Ordered list. An ordered list is a numbered list. An ordered list can be used whenever a list requires sequence. Let's assume we want to create an ordered list that displays how Tom likes six colors, the most important color is listed first and the next most important color is listed second, etc.

Lower and upper case Roman numbers. To use Roman numbers instead, specify type="I" for uppercase Roman numbers (e.g. I II III IV V etc) and type="i" for lowercase Roman numbers (e.g. i ii iii iv v). Here’s an example of an ordered list using lowercase Roman numbers: Apples; Bananas; Oranges; And the HTML behind it:

I'm trying to find a way to style the numbers in a ordered list, I'd like to add background-color, border-radius and color to them so they can match the design I'm working from: I'm guessing it's not possible and that I'll have to use different images for each number i.e.

Comments
  • Needed to add the numbers back in, a global style was removing them (who knows why you would use a ol and remove the numbers rather than a ul??). Very clear answer +1 for full explanation and code, can easily be modified to do anything.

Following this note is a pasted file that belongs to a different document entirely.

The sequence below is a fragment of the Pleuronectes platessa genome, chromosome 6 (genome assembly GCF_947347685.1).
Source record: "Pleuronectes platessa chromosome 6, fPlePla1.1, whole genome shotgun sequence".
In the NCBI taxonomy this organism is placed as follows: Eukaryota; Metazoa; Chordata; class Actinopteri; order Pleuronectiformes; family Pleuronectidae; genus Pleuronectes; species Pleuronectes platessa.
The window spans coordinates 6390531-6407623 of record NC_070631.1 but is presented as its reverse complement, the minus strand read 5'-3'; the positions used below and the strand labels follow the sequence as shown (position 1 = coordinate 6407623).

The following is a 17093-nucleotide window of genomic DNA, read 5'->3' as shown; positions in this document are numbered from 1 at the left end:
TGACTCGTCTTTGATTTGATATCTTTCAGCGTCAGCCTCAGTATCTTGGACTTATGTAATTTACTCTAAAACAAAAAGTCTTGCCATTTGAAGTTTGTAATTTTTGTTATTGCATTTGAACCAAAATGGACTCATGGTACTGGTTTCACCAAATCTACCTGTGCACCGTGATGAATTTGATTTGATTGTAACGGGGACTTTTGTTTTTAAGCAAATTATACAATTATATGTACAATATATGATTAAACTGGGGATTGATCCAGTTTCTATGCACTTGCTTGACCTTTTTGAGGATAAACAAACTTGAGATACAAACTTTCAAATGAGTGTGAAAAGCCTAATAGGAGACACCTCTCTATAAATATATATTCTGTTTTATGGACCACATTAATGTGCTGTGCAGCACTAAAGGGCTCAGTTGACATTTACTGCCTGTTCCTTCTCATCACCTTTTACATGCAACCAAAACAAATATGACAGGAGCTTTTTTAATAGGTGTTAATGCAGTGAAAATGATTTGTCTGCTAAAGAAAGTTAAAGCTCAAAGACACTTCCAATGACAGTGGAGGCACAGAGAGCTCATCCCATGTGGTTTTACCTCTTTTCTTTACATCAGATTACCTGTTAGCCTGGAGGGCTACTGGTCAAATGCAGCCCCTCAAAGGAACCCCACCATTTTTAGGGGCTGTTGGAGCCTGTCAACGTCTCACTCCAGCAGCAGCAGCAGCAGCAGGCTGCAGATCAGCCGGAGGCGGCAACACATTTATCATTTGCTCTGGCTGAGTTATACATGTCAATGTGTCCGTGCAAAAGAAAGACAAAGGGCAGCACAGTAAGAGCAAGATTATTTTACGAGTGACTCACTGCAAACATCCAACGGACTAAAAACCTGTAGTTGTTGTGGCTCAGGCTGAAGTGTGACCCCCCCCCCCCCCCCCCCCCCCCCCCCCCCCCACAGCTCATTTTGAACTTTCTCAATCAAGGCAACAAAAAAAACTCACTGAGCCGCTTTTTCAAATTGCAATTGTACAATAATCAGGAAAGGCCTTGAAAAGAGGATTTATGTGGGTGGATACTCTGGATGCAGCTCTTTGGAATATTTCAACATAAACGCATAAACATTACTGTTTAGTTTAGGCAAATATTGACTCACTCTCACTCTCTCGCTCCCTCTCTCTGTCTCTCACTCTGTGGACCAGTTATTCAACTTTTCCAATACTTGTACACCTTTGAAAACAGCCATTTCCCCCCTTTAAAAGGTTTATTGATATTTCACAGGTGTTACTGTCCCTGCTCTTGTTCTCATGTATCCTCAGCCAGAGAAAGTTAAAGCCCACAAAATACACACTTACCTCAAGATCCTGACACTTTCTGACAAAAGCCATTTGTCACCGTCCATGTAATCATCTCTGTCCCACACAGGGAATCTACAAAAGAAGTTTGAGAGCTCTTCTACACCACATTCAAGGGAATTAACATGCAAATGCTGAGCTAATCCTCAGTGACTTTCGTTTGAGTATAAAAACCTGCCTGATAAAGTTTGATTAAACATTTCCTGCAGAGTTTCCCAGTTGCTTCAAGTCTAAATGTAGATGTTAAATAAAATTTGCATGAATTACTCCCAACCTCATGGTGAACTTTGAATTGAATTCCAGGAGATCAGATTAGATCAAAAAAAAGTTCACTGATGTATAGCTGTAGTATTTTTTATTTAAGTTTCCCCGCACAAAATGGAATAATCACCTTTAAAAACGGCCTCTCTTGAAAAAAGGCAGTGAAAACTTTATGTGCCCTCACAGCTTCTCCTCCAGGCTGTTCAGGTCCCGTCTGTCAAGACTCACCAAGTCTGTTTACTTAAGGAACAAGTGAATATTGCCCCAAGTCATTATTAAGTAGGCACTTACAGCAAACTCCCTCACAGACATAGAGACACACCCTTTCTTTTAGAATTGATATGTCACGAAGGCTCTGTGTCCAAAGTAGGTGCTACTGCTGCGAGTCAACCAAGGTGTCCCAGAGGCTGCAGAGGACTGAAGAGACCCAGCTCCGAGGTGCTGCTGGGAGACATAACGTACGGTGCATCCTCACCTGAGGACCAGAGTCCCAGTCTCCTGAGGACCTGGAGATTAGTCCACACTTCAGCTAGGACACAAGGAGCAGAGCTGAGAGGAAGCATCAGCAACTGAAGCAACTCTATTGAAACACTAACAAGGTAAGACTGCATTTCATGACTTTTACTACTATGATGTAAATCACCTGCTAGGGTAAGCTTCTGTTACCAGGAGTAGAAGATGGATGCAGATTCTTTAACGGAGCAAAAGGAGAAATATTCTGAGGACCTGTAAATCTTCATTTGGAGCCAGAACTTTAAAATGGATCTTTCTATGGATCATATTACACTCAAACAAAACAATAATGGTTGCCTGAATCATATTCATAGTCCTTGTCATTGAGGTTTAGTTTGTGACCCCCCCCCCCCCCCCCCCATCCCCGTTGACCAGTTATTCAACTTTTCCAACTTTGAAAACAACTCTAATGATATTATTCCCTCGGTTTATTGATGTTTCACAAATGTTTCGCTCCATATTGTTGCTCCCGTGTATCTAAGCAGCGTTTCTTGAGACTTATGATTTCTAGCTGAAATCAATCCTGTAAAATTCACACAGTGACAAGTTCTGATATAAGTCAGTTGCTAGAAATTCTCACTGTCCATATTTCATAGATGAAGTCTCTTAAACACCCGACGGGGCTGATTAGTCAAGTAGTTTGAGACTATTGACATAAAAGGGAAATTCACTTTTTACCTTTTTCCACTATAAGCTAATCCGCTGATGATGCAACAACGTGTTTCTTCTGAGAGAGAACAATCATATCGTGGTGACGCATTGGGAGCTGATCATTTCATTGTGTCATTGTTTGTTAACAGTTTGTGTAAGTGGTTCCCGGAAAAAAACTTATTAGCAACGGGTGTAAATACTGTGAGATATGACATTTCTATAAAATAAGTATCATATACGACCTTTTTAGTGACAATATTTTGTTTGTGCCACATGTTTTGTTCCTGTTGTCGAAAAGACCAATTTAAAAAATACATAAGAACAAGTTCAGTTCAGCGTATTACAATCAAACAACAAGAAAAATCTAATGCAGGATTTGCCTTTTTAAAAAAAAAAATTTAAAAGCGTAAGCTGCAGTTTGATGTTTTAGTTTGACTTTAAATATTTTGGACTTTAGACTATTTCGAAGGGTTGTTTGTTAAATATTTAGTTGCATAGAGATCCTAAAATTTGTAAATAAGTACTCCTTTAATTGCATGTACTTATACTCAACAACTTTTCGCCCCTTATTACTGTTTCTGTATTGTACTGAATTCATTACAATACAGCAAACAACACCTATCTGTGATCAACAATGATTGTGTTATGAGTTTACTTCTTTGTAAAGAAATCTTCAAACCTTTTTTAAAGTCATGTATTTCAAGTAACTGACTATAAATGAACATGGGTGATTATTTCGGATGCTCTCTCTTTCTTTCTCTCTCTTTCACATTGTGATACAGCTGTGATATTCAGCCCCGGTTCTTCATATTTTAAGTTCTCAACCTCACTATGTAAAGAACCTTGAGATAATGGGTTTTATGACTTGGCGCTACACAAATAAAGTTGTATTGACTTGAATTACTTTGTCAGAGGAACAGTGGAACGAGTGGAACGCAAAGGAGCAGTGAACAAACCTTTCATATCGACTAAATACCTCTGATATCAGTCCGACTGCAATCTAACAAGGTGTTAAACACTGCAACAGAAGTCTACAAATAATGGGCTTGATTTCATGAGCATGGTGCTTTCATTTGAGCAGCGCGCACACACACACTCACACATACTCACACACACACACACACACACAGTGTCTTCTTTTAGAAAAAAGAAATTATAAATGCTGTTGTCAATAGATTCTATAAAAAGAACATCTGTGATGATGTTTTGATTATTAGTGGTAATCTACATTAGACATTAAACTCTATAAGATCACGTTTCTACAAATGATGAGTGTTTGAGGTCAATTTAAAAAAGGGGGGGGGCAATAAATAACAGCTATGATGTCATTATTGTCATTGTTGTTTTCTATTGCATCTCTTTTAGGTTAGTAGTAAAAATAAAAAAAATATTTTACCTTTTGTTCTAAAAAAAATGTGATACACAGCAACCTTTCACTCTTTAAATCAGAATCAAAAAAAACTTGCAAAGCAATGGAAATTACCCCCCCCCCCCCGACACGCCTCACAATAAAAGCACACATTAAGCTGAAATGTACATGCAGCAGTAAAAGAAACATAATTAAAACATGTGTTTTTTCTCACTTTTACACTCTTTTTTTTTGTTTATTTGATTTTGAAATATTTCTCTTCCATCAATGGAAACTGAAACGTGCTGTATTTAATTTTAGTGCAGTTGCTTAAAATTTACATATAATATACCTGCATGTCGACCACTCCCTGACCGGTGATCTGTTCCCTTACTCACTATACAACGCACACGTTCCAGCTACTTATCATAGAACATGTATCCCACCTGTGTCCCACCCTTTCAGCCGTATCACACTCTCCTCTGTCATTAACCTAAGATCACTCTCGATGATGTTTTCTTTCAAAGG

• I suggest a cleaner CSS margin/padding solution, that works better with lists having wide numbering: ol {counter-reset: item; padding-left: 0;} li {display: block; margin-bottom: .5em;} li:before {display: inline-block; content: counter(item) ") "; counter-increment: item; padding-right: 0.8em;}.
  • This gets the numbers lined up, but the text content isn't.
  • You can simplify this if you just use the value attribute on <li>. e.g. <li value="20">. Then you don't need any pseudo elements. Demo
  • @GWB While that is valid (and a good solution), it's limited to numerical values as the list is ordinal. As such, you can't do something like value="4A", as it won't work. Additionally, the value attribute can work with the type attribute, but value still must be a number (as it works within an ordered set).
  • Thanks - this worked for me when I needed Flying Saucer to show a list in reverse order (reversed attribute is html5 only, as is using the value of the li). Instead of using your seq I set a value and used attr(value) instead of attr(seq)
  • you'll need a counter-reset: item; before that block.
  • Also you want text-align: left; not right. And the last line should be margin-left: -3.5em;
  • @grom, Thanks for the em correction. Also, Opera renders lists right-aligned by default, so I mimicked this behavior.
  • @grom, The Firefox issue is ... Firefox puts the li:before pseudoelement on its own line without the float, even if it is display: inline-block.
  • @strager, Well I am using 3.0.4 on Linux and 3.0.3 on Windows, and it works for me without the float: left; rule.